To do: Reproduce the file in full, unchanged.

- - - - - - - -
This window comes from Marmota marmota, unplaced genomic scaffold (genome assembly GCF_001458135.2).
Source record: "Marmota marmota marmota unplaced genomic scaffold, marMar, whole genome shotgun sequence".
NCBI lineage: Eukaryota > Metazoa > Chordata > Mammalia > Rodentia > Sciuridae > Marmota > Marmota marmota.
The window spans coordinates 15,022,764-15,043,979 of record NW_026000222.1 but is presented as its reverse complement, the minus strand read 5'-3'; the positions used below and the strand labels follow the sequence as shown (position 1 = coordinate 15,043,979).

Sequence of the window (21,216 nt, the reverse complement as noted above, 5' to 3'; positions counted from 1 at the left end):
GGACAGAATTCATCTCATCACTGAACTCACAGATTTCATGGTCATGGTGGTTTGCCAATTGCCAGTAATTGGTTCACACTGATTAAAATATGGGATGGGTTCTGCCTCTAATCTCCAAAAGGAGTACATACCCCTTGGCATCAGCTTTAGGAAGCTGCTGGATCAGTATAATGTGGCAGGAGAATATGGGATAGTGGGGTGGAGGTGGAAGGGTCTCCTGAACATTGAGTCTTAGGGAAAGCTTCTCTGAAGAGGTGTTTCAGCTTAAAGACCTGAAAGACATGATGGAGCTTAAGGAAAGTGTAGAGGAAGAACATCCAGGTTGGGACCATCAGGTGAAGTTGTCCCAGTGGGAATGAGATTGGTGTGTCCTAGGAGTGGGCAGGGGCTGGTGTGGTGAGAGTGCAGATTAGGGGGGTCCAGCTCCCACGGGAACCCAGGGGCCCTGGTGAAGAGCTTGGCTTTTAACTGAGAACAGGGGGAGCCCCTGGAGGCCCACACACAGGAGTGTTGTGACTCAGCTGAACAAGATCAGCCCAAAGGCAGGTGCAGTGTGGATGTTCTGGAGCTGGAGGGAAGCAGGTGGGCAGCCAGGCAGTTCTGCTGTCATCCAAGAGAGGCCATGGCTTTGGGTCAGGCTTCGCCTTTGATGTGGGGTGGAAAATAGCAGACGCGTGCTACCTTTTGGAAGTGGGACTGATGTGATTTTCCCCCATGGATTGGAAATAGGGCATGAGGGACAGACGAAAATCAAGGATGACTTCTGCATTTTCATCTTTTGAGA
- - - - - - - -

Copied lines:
This window comes from Marmota marmota, unplaced genomic scaffold (genome assembly GCF_001458135.2).
Source record: "Marmota marmota marmota unplaced genomic scaffold, marMar, whole genome shotgun sequence".
NCBI lineage: Eukaryota > Metazoa > Chordata > Mammalia > Rodentia > Sciuridae > Marmota > Marmota marmota.
The window spans coordinates 15,022,764-15,043,979 of record NW_026000222.1 but is presented as its reverse complement, the minus strand read 5'-3'; the positions used below and the strand labels follow the sequence as shown (position 1 = coordinate 15,043,979).

Sequence of the window (21,216 nt, the reverse complement as noted above, 5' to 3'; positions counted from 1 at the left end):
GGACAGAATTCATCTCATCACTGAACTCACAGATTTCATGGTCATGGTGGTTTGCCAATTGCCAGTAATTGGTTCACACTGATTAAAATATGGGATGGGTTCTGCCTCTAATCTCCAAAAGGAGTACATACCCCTTGGCATCAGCTTTAGGAAGCTGCTGGATCAGTATAATGTGGCAGGAGAATATGGGATAGTGGGGTGGAGGTGGAAGGGTCTCCTGAACATTGAGTCTTAGGGAAAGCTTCTCTGAAGAGGTGTTTCAGCTTAAAGACCTGAAAGACATGATGGAGCTTAAGGAAAGTGTAGAGGAAGAACATCCAGGTTGGGACCATCAGGTGAAGTTGTCCCAGTGGGAATGAGATTGGTGTGTCCTAGGAGTGGGCAGGGGCTGGTGTGGTGAGAGTGCAGATTAGGGGGGTCCAGCTCCCACGGGAACCCAGGGGCCCTGGTGAAGAGCTTGGCTTTTAACTGAGAACAGGGGGAGCCCCTGGAGGCCCACACACAGGAGTGTTGTGACTCAGCTGAACAAGATCAGCCCAAAGGCAGGTGCAGTGTGGATGTTCTGGAGCTGGAGGGAAGCAGGTGGGCAGCCAGGCAGTTCTGCTGTCATCCAAGAGAGGCCATGGCTTTGGGTCAGGCTTCGCCTTTGATGTGGGGTGGAAAATAGCAGACGCGTGCTACCTTTTGGAAGTGGGACTGATGTGATTTTCCCCCATGGATTGGAAATAGGGCATGAGGGACAGACGAAAATCAAGGATGACTTCTGCATTTTCATCTTTTGAGA